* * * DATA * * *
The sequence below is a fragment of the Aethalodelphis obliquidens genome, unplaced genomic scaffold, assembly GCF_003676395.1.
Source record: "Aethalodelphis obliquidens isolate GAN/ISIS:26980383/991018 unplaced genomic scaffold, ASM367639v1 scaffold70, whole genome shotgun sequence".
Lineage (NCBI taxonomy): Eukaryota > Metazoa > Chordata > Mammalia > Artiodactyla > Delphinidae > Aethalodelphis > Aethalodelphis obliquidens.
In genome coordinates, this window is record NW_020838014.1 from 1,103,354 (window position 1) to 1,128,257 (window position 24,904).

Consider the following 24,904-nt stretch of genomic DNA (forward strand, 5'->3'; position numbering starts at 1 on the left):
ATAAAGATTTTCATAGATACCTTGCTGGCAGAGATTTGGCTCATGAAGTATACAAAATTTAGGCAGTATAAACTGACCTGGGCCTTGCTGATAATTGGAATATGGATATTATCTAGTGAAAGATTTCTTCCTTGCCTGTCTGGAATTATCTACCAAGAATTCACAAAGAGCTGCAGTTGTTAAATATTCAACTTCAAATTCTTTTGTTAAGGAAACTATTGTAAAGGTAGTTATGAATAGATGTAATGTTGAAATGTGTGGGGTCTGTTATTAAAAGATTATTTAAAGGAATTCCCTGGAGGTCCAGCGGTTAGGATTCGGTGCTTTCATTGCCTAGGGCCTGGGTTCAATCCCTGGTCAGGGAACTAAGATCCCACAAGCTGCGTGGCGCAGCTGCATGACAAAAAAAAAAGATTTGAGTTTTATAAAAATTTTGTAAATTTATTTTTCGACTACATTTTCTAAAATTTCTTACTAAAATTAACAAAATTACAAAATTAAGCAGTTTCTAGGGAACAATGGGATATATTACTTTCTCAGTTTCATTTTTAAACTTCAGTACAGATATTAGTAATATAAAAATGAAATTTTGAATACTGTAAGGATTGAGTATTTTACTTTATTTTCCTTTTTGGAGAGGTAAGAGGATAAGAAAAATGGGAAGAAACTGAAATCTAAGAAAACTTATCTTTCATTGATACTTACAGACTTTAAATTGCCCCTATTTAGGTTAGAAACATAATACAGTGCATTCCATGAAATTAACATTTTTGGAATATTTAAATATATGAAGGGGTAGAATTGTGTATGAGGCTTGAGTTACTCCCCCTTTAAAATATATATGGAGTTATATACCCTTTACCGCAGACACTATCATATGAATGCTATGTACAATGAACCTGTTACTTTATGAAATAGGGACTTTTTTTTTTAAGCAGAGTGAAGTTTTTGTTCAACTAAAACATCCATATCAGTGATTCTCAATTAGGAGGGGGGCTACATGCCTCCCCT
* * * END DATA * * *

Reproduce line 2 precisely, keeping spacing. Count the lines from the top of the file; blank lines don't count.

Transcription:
Source record: "Aethalodelphis obliquidens isolate GAN/ISIS:26980383/991018 unplaced genomic scaffold, ASM367639v1 scaffold70, whole genome shotgun sequence".